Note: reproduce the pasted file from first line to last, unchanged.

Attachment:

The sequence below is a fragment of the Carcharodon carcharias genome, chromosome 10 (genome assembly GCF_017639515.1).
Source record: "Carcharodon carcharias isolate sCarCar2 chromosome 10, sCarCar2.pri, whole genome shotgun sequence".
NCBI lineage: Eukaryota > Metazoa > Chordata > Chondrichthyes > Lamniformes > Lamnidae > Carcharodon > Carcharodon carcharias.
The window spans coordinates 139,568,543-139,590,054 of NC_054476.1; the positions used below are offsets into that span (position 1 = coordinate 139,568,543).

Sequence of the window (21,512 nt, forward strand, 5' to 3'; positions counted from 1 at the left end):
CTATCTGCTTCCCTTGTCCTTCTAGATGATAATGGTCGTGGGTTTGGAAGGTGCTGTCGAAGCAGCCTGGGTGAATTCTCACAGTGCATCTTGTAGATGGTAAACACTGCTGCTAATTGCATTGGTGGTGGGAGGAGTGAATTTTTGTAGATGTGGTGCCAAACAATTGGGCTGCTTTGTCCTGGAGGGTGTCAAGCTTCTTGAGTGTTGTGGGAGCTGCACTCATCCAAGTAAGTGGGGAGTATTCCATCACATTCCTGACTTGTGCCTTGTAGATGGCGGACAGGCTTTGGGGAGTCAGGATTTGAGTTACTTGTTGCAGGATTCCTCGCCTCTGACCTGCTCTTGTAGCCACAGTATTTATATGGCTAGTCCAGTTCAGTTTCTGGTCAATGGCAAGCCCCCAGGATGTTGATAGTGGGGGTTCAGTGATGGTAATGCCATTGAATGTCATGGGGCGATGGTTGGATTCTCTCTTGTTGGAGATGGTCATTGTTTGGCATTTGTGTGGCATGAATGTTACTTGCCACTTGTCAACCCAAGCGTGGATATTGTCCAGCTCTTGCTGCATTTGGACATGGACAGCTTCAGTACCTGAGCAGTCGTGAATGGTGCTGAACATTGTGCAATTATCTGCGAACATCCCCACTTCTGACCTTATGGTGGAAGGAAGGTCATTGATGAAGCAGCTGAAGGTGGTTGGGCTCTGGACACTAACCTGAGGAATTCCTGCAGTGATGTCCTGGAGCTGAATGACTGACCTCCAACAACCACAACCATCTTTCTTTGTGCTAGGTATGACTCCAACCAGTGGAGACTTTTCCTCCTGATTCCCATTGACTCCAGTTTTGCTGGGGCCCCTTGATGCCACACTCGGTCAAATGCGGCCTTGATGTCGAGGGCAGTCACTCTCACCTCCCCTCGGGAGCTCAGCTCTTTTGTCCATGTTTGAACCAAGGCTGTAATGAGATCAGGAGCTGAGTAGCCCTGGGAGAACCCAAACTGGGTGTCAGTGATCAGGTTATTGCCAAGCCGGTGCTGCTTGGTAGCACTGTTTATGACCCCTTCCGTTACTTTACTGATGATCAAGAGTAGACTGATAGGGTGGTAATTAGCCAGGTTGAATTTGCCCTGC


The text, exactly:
The sequence below is a fragment of the Carcharodon carcharias genome, chromosome 10 (genome assembly GCF_017639515.1).
Source record: "Carcharodon carcharias isolate sCarCar2 chromosome 10, sCarCar2.pri, whole genome shotgun sequence".
NCBI lineage: Eukaryota > Metazoa > Chordata > Chondrichthyes > Lamniformes > Lamnidae > Carcharodon > Carcharodon carcharias.
The window spans coordinates 139,568,543-139,590,054 of NC_054476.1; the positions used below are offsets into that span (position 1 = coordinate 139,568,543).

Sequence of the window (21,512 nt, forward strand, 5' to 3'; positions counted from 1 at the left end):
CTATCTGCTTCCCTTGTCCTTCTAGATGATAATGGTCGTGGGTTTGGAAGGTGCTGTCGAAGCAGCCTGGGTGAATTCTCACAGTGCATCTTGTAGATGGTAAACACTGCTGCTAATTGCATTGGTGGTGGGAGGAGTGAATTTTTGTAGATGTGGTGCCAAACAATTGGGCTGCTTTGTCCTGGAGGGTGTCAAGCTTCTTGAGTGTTGTGGGAGCTGCACTCATCCAAGTAAGTGGGGAGTATTCCATCACATTCCTGACTTGTGCCTTGTAGATGGCGGACAGGCTTTGGGGAGTCAGGATTTGAGTTACTTGTTGCAGGATTCCTCGCCTCTGACCTGCTCTTGTAGCCACAGTATTTATATGGCTAGTCCAGTTCAGTTTCTGGTCAATGGCAAGCCCCCAGGATGTTGATAGTGGGGGTTCAGTGATGGTAATGCCATTGAATGTCATGGGGCGATGGTTGGATTCTCTCTTGTTGGAGATGGTCATTGTTTGGCATTTGTGTGGCATGAATGTTACTTGCCACTTGTCAACCCAAGCGTGGATATTGTCCAGCTCTTGCTGCATTTGGACATGGACAGCTTCAGTACCTGAGCAGTCGTGAATGGTGCTGAACATTGTGCAATTATCTGCGAACATCCCCACTTCTGACCTTATGGTGGAAGGAAGGTCATTGATGAAGCAGCTGAAGGTGGTTGGGCTCTGGACACTAACCTGAGGAATTCCTGCAGTGATGTCCTGGAGCTGAATGACTGACCTCCAACAACCACAACCATCTTTCTTTGTGCTAGGTATGACTCCAACCAGTGGAGACTTTTCCTCCTGATTCCCATTGACTCCAGTTTTGCTGGGGCCCCTTGATGCCACACTCGGTCAAATGCGGCCTTGATGTCGAGGGCAGTCACTCTCACCTCCCCTCGGGAGCTCAGCTCTTTTGTCCATGTTTGAACCAAGGCTGTAATGAGATCAGGAGCTGAGTAGCCCTGGGAGAACCCAAACTGGGTGTCAGTGATCAGGTTATTGCCAAGCCGGTGCTGCTTGGTAGCACTGTTTATGACCCCTTCCGTTACTTTACTGATGATCAAGAGTAGACTGATAGGGTGGTAATTAGCCAGGTTGAATTTGCCCTGC